These items are safer in your carry-on luggage because they will be with you all the time. There’s no guarantee that your things won’t fall out of your checked-in baggage during the handling—from checking them in to loading them onto the plane to when you will claim them again in the luggage belt. Zippers get loose, pockets open, accidents happen. Just to be on the safe side, you should put your valuables, electronics, and fragile items with you all the time.

Tip: If you don’t have hand luggage, get a dry-sack that you can use for organizing your items and keeping them dry inside your backpack, and before your flight, use that dry sack as your hand luggage.

4. Sharp Things, Alcohol, and Liquids Over 100ml Are Okay in Checked Luggage

On the other hand, there are other items that you cannot place into your carry-on bags. Some of these would be sharp things, alcohol, and liquids. It is absolutely prohibited to bring them in your carry-on bag, so if you’re thinking of taking them with you, make sure you have them stashed safely and securely in your checked luggage.

Make sure to seal and wrap your liquids carefully so they don’t accidentally spill out. You might even want to seal them with an extra plastic wrap or zip lock just to be sure they won’t damage the other things you will be bringing, especially if you have clothes there as well. As for your sharp objects, make sure they are also wrapped up well or placed in appropriate bags before you place them in your backpack so they don’t end up poking and destroying something else.

5. Fuel for Camping Stoves and Insect Repellants Are Banned From Checked Luggage

Hiking gear laid out next to a large hiking backpack

Going on a backpacking adventure is lots of fun, but it requires careful planning and equally careful packing. If you’re about to jump on a plane with your camping equipment, it’s best to research first what TSA allows and doesn’t allow for backpackers.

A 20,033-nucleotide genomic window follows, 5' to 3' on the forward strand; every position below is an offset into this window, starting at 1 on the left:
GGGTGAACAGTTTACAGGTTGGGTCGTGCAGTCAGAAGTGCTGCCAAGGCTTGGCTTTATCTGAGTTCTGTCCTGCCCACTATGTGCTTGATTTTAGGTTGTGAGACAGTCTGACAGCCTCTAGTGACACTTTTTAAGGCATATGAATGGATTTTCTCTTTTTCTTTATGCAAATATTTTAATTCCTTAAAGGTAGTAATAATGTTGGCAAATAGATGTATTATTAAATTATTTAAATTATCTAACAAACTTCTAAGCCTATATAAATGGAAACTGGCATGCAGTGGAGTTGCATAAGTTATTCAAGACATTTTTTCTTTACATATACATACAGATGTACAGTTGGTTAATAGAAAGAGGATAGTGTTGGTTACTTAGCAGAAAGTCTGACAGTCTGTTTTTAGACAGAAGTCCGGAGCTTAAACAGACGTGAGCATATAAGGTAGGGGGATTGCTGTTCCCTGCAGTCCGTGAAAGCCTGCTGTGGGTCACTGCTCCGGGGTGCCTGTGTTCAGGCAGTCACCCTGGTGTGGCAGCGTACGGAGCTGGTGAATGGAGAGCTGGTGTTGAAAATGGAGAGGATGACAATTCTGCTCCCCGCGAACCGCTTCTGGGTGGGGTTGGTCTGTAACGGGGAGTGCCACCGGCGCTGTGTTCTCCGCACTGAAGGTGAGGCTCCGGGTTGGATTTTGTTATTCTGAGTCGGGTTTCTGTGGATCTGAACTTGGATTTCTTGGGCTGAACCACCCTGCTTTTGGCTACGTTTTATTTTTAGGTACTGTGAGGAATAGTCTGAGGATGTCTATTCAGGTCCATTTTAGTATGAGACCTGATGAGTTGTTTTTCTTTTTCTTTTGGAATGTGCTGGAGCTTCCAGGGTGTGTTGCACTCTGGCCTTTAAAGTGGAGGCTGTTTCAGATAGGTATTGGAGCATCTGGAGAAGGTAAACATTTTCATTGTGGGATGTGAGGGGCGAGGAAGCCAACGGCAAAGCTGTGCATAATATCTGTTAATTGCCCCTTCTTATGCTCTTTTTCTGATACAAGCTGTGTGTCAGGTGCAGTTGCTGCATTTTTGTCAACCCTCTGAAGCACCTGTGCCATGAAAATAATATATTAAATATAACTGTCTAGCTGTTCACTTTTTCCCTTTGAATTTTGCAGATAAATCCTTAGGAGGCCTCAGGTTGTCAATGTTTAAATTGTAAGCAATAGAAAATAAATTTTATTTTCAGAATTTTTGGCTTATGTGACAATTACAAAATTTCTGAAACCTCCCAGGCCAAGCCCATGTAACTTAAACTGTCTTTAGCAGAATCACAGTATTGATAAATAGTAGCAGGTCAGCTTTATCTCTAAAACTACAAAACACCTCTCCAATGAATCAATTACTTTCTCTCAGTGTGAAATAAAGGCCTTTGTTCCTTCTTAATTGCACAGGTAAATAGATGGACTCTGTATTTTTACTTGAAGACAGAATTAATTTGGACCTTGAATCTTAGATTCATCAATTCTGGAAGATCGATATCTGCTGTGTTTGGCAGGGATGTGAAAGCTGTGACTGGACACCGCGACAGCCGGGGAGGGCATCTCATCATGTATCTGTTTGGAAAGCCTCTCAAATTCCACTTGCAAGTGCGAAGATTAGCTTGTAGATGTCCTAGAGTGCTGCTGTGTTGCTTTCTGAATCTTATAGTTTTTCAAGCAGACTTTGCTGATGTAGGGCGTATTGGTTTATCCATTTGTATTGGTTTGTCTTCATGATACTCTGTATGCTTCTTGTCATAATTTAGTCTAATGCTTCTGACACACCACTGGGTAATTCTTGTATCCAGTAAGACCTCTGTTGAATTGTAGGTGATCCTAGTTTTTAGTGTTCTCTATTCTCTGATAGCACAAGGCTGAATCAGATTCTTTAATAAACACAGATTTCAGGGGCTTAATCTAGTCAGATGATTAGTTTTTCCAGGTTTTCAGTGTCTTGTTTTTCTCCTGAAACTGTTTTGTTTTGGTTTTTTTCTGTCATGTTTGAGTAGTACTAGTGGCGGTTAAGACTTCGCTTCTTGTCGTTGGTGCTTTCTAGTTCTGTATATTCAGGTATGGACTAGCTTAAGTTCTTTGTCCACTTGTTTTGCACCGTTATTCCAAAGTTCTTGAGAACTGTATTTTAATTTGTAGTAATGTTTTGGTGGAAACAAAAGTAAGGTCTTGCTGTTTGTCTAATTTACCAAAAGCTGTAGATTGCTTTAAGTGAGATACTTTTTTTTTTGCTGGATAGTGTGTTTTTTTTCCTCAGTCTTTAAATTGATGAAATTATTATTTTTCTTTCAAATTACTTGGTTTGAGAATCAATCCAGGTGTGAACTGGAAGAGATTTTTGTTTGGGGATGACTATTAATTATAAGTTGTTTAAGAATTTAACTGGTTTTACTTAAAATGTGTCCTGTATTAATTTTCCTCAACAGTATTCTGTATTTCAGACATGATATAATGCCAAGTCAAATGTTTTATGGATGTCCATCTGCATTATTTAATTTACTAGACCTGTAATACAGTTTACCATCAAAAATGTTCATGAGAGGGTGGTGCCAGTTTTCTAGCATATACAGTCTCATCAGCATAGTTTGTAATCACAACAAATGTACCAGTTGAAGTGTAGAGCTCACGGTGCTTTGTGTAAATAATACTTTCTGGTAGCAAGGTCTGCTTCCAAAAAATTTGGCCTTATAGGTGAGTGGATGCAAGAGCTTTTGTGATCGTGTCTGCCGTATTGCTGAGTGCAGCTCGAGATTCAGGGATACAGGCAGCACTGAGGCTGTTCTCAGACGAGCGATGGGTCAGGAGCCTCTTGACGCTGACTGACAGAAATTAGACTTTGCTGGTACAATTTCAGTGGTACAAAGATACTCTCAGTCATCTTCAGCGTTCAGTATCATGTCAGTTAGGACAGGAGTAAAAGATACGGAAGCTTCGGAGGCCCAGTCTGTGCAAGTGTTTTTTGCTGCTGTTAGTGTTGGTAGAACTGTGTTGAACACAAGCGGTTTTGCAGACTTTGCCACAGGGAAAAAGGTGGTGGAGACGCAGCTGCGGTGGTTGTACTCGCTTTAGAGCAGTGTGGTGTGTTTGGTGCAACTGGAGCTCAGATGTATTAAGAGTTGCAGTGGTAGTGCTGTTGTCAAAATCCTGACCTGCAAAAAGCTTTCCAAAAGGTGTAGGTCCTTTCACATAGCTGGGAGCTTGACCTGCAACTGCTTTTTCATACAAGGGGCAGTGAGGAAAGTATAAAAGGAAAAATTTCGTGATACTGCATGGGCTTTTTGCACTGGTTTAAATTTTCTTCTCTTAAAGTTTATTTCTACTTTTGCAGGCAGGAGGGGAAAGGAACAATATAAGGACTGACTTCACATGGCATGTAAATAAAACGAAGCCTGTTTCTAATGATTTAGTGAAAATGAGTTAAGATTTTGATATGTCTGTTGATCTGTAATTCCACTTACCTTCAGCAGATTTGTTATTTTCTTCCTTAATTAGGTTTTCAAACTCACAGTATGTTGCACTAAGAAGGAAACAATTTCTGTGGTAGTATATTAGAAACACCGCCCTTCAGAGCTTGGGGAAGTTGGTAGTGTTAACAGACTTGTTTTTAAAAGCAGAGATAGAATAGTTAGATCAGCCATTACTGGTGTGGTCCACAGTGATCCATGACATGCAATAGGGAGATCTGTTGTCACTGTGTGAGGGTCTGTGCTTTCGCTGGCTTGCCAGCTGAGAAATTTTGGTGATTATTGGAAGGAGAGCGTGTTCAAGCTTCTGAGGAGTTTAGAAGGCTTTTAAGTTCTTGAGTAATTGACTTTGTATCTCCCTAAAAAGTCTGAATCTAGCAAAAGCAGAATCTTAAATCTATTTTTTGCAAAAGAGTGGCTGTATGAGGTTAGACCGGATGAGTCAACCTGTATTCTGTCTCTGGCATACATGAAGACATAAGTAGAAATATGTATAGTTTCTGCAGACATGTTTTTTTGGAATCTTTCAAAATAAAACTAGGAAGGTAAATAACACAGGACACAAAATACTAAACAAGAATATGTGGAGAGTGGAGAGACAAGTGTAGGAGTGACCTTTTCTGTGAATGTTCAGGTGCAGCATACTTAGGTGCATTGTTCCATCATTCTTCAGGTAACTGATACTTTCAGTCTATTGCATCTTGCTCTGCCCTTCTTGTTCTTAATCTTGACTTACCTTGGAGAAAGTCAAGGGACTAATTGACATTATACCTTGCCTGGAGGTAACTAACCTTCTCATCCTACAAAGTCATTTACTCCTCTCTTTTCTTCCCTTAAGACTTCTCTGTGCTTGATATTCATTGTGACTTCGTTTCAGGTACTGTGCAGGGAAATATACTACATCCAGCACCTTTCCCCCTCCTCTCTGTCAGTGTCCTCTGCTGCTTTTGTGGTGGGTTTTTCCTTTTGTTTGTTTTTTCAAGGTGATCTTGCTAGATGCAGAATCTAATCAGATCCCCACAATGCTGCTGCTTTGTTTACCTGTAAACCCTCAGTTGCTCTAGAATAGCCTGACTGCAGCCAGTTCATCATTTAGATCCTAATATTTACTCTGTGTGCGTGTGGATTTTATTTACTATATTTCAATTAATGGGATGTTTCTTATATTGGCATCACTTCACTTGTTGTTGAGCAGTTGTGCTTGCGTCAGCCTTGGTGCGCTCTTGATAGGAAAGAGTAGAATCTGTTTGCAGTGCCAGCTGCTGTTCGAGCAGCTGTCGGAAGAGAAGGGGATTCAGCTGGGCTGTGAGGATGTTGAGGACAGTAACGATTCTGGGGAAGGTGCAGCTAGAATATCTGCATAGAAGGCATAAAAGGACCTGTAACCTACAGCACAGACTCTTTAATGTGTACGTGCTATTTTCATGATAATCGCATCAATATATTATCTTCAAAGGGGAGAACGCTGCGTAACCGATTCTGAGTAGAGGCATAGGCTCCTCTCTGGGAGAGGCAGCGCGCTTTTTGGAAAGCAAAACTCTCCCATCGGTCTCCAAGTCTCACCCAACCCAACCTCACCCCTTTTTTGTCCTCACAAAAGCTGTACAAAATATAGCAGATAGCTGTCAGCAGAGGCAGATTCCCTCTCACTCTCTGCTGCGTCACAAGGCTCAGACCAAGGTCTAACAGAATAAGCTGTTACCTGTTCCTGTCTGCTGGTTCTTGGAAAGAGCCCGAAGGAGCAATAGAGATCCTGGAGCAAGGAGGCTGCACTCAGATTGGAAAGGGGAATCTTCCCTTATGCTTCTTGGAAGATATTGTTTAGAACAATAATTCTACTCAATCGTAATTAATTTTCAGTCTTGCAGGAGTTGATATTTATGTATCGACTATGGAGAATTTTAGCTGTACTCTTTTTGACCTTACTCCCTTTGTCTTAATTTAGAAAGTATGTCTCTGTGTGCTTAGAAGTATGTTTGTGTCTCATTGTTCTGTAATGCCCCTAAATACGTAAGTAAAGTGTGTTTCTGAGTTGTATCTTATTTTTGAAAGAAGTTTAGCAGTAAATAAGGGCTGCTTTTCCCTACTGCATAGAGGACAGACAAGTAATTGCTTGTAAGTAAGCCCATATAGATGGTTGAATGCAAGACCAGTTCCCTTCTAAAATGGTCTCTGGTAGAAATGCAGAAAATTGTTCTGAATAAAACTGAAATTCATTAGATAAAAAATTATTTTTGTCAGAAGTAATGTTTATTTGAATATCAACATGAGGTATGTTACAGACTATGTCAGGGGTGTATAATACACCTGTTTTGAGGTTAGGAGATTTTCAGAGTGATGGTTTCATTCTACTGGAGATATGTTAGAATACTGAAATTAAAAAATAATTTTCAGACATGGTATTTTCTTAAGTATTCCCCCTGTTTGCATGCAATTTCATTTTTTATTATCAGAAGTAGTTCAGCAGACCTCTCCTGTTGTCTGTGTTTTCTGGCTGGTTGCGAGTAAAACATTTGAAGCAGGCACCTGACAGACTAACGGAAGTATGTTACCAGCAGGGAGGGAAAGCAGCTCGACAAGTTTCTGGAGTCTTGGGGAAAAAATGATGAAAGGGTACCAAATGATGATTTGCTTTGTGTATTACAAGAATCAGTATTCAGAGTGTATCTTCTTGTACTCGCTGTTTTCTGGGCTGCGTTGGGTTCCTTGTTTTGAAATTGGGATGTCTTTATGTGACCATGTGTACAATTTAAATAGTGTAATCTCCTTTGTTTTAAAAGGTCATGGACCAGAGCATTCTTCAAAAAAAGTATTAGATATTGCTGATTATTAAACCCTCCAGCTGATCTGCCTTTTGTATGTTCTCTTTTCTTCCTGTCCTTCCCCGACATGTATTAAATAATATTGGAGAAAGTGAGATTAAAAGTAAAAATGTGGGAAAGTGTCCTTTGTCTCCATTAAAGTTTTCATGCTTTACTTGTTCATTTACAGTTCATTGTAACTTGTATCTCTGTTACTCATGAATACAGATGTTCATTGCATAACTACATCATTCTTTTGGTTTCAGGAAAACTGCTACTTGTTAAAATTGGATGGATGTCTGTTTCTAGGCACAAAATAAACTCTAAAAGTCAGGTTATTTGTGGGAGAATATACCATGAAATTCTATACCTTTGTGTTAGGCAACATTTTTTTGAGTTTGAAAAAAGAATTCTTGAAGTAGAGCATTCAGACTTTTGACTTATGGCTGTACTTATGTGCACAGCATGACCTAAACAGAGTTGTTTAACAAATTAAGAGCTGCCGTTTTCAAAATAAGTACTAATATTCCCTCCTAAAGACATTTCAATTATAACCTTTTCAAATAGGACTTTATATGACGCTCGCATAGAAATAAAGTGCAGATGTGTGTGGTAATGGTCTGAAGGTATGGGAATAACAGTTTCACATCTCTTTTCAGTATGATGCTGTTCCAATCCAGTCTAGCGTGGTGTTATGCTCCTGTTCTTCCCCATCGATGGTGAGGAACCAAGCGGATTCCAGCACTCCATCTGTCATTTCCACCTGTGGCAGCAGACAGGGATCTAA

You can bring a camping stove in your checked luggage, but you can’t bring any form of camp fuel. Insect repellents are also banned from the checked luggage, but you can take them in your carry-on bags. Just be sure to check the liquid limitations of your carry-on bags. Some airlines require that each bottle be a certain size only (around 3.4 ounces or less).

6. Pack the Most Important Stuff Deeper Inside the Pack in Case a Zipper Bursts Open

Backpacks are made of less sturdy material as compared to cloth and hard-case luggage. Thus, you need to be careful when you pack, placing the most important stuff inside the pack. This is to be sure that your important items remain safe in case your bag accidentally rips or in case a zipper bursts open.

If you’re bringing items that are valuable or important, don’t place them on the top pouch of your backpack, but place them deep inside your backpack and surround them with your other items. They will be safer there in case someone tries to remove them and they won’t fall out of your backpack easily in case an accident occurs. If you aren’t sure how safe they are and you are allowed to place them in your carry-on luggage, then it’s best to take them with you instead of having them checked in.

Final Words

Backpacks can be used as checked-in luggage, but you need to check with the airlines what size is allowed. You also need to be careful when packing it, making sure you secure all straps and even wrapping it with plastic.

It might seem like a big deal, but there is a reason for all the extra precautions. Securing your backpack—and its contents—in such a way will ensure that your backpack arrives at your next destination in one piece so you can go on that camping trip without having to worry about anything.

This post is also available in: English